Two Russian Sukhoi Su-34 fighter/bombers collided in midair over the Sea of Japan early Friday, about 20 miles off the Russian coast. Two crewmen were able to eject and have been recovered by Russian Search and Rescue teams. It appears the second jet may have been able to return to a nearby airstrip under its own power.

According to Russian Defense Ministry statements, the two aircraft were unarmed and that the flight was a part of routine training operations.

“On January 18, at 08:07 Moscow time, during a planned training flight over the water area of ​​the Sea of ​​Japan, 35 km from the coast, two Su-34 planes of the Far Eastern Air Force and Air Defense Force touched the air,” a basic translation of the Russian statement reads.  “The An-12 aircraft and two Mi-8 helicopters of the search and rescue forces are searching for pilots in the area of ​​ejection.”

According to some as-yet unconfirmed reports, the two fighters that collided were a part of a larger 7-aircraft formation. Some Russian outlets have also reported that one of the two damaged Su-34s actually managed to limp their aircraft back to an airstrip. Reports of just two crewmen being pulled from the Sea of Japan may support this possibility, as the Su-34 is a twin seat aircraft. Thus far, the Ministry of Defense has not issued a statement confirming these reports, however.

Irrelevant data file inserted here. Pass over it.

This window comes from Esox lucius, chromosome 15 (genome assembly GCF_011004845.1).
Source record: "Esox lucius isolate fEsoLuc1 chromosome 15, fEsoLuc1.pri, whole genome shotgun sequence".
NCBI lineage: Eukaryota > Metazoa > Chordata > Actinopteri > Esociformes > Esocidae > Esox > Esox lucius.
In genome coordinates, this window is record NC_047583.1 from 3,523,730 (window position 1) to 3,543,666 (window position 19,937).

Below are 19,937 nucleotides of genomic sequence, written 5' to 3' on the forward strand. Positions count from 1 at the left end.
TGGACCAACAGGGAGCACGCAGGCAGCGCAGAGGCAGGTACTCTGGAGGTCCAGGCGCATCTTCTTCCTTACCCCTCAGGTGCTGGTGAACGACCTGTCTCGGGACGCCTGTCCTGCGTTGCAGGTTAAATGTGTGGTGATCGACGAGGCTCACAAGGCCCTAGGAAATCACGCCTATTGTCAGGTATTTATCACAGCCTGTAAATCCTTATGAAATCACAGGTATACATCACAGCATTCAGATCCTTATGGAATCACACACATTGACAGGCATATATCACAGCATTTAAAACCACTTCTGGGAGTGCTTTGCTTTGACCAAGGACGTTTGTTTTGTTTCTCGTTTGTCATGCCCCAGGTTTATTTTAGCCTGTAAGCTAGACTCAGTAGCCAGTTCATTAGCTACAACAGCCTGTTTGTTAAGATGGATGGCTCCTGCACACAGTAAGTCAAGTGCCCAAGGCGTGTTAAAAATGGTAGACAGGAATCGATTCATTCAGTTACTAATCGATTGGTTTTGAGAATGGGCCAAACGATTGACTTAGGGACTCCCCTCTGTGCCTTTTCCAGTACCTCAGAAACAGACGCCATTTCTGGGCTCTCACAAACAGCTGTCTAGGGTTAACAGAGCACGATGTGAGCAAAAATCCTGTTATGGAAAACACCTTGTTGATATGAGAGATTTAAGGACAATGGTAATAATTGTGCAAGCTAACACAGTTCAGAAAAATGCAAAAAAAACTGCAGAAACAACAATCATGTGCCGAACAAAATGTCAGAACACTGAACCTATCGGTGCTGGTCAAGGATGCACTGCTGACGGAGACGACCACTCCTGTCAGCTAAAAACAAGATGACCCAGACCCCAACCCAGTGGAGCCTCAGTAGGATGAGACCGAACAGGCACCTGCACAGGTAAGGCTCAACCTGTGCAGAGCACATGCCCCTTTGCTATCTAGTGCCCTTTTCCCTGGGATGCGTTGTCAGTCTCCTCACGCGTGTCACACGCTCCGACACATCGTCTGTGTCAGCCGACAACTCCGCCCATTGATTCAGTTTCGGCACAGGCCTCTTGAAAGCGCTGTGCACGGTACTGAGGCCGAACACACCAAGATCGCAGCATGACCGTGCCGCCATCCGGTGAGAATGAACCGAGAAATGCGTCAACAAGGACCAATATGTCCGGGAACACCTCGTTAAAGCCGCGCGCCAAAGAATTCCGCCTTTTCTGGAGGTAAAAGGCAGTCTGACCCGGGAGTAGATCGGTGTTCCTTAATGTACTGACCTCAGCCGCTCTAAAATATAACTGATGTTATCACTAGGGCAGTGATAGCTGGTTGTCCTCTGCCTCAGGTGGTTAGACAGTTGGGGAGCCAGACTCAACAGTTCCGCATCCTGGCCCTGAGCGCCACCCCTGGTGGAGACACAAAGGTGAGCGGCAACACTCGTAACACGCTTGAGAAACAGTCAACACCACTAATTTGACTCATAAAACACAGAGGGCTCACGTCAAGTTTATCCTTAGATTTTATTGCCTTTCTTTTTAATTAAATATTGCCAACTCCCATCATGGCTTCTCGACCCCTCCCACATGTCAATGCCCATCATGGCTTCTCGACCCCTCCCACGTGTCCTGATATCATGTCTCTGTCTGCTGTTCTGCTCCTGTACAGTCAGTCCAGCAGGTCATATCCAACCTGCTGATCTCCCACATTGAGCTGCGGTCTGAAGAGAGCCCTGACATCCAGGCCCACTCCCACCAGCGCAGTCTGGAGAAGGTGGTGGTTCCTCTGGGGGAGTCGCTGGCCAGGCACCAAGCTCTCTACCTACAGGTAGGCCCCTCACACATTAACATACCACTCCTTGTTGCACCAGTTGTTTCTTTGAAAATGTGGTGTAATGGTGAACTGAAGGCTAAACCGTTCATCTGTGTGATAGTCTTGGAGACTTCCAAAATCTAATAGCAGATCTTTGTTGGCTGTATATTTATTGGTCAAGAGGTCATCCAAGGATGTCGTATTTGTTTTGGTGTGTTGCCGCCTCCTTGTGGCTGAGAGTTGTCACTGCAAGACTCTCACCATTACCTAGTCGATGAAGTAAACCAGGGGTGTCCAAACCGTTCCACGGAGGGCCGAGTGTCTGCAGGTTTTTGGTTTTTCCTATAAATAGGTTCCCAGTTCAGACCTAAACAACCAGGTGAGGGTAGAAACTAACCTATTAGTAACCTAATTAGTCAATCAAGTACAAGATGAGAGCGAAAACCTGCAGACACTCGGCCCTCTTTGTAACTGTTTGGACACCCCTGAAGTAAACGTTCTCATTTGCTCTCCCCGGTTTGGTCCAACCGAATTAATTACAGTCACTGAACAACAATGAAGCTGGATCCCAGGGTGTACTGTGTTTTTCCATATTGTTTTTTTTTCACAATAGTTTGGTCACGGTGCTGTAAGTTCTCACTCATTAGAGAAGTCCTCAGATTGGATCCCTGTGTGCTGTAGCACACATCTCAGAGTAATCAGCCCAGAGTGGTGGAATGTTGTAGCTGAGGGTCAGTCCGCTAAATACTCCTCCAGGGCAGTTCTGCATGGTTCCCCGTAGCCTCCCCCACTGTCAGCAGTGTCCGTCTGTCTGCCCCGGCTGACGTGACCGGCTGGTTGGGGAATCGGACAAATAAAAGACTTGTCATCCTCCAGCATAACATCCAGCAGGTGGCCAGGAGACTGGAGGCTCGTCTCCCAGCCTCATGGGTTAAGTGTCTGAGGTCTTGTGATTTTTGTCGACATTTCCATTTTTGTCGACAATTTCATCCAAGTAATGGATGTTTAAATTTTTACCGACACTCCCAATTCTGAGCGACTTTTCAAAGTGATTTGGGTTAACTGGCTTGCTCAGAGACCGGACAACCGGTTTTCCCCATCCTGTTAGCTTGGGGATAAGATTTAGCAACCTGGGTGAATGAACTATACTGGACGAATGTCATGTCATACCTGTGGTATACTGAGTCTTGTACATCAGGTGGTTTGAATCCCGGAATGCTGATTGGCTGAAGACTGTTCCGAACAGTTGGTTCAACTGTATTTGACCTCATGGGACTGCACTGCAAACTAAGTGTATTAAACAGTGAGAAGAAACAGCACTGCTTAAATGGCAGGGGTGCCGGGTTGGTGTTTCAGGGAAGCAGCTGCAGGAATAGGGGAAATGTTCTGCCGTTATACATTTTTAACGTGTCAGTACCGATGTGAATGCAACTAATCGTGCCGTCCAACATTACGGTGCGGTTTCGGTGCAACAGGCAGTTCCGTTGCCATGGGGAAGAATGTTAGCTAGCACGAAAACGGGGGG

The cockpit of the Su-34 allows for side-by-side seating of the pilot and co-pilot. (WikiMedia Commons)

Both rescued pilots have been reported to be in “satisfactory” condition, and all Su-34 flights have been grounded pending the results of an investigation into the incident.

The Sukhoi Su-34 is a two-seat, twin engine, medium range fighter/bomber capable of exceeding Mach 1.8 at altitude. A medium range attack aircraft, the primary role of the Su-34 is air-to-surface engagement. Although the first Su-34s took flight in 1990, the aircraft did not enter into active service with the Russian military until 2014, where it is slated to eventually replace both the aging Su-24 and the Tu-22M3 bomber.

 

Image courtesy of Flickr

 

 

 

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